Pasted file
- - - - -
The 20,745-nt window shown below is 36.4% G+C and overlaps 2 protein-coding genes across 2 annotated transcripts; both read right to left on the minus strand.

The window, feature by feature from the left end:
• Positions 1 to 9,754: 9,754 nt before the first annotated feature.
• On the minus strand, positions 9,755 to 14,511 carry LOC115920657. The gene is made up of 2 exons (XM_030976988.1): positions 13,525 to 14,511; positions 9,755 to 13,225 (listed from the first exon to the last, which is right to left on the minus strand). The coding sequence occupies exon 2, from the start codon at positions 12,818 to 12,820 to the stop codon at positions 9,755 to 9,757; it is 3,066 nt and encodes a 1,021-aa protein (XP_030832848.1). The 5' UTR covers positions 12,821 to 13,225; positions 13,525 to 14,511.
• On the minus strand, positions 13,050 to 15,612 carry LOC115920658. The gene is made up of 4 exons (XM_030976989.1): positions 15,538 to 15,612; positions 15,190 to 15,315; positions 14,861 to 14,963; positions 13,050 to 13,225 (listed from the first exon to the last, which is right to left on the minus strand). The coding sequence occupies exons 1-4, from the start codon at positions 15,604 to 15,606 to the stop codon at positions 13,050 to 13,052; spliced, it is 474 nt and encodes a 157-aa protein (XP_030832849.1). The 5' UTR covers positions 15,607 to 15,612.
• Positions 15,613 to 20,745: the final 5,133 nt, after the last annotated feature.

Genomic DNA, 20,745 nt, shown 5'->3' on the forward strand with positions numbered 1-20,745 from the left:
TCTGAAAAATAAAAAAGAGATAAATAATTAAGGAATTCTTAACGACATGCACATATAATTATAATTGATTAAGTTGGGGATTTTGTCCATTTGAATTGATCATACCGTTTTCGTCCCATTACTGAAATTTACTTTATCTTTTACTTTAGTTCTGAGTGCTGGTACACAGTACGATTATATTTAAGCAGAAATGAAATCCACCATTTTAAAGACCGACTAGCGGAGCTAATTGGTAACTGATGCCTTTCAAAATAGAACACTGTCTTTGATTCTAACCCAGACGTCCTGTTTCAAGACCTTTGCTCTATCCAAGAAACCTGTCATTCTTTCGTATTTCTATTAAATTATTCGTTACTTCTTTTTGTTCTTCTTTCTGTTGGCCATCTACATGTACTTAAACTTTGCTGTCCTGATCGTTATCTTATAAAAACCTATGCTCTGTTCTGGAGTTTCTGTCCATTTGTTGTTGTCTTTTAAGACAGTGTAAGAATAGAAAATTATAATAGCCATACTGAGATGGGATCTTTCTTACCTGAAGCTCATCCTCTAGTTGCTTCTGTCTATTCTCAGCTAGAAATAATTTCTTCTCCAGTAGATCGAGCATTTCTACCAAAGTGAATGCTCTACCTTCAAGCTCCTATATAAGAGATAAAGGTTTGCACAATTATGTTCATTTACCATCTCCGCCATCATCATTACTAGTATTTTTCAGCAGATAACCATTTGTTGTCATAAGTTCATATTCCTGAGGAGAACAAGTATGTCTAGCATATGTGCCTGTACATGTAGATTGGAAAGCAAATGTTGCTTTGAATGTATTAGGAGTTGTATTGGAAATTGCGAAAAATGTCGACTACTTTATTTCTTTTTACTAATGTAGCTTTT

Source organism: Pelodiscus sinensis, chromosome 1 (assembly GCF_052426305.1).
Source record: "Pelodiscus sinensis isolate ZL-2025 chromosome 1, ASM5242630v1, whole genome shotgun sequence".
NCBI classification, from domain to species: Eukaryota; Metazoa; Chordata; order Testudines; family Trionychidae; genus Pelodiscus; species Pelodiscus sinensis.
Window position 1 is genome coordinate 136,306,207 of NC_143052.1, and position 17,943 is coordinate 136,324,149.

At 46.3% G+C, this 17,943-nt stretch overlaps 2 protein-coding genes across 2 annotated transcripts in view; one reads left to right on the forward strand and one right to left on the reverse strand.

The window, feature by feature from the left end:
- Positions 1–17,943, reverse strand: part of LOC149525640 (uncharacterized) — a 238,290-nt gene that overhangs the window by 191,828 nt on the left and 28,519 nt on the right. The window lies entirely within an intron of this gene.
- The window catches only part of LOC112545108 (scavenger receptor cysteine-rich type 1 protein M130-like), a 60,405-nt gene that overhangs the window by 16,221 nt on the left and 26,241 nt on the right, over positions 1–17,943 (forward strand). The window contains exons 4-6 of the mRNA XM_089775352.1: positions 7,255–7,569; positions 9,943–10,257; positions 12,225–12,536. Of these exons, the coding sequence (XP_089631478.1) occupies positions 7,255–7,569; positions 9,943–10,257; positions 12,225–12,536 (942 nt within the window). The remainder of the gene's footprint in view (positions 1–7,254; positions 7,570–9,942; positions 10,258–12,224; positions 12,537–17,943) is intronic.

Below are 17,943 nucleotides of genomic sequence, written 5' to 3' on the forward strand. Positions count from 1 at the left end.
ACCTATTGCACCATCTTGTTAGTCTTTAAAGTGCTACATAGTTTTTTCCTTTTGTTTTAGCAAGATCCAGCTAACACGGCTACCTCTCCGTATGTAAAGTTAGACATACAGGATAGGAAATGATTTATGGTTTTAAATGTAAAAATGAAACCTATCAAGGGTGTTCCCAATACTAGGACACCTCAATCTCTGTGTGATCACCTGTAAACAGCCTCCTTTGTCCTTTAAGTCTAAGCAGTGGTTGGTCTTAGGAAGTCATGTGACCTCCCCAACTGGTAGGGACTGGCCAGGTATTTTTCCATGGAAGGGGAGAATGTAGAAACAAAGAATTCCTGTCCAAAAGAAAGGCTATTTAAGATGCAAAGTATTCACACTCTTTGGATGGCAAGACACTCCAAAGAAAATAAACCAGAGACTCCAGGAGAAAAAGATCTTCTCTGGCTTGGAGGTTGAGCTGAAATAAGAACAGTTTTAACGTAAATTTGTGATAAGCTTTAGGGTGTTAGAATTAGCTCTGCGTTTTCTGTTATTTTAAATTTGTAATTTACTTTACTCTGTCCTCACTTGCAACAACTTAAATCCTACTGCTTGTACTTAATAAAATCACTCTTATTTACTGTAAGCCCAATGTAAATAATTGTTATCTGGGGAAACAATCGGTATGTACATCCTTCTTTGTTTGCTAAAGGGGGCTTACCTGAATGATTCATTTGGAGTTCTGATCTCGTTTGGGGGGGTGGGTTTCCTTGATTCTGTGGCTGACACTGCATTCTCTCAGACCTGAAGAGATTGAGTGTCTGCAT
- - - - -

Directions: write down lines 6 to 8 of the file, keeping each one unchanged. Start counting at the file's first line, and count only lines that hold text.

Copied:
• Positions 15,613 to 20,745: the final 5,133 nt, after the last annotated feature.

Genomic DNA, 20,745 nt, shown 5'->3' on the forward strand with positions numbered 1-20,745 from the left:
TCTGAAAAATAAAAAAGAGATAAATAATTAAGGAATTCTTAACGACATGCACATATAATTATAATTGATTAAGTTGGGGATTTTGTCCATTTGAATTGATCATACCGTTTTCGTCCCATTACTGAAATTTACTTTATCTTTTACTTTAGTTCTGAGTGCTGGTACACAGTACGATTATATTTAAGCAGAAATGAAATCCACCATTTTAAAGACCGACTAGCGGAGCTAATTGGTAACTGATGCCTTTCAAAATAGAACACTGTCTTTGATTCTAACCCAGACGTCCTGTTTCAAGACCTTTGCTCTATCCAAGAAACCTGTCATTCTTTCGTATTTCTATTAAATTATTCGTTACTTCTTTTTGTTCTTCTTTCTGTTGGCCATCTACATGTACTTAAACTTTGCTGTCCTGATCGTTATCTTATAAAAACCTATGCTCTGTTCTGGAGTTTCTGTCCATTTGTTGTTGTCTTTTAAGACAGTGTAAGAATAGAAAATTATAATAGCCATACTGAGATGGGATCTTTCTTACCTGAAGCTCATCCTCTAGTTGCTTCTGTCTATTCTCAGCTAGAAATAATTTCTTCTCCAGTAGATCGAGCATTTCTACCAAAGTGAATGCTCTACCTTCAAGCTCCTATATAAGAGATAAAGGTTTGCACAATTATGTTCATTTACCATCTCCGCCATCATCATTACTAGTATTTTTCAGCAGATAACCATTTGTTGTCATAAGTTCATATTCCTGAGGAGAACAAGTATGTCTAGCATATGTGCCTGTACATGTAGATTGGAAAGCAAATGTTGCTTTGAATGTATTAGGAGTTGTATTGGAAATTGCGAAAAATGTCGACTACTTTATTTCTTTTTACTAATGTAGCTTTT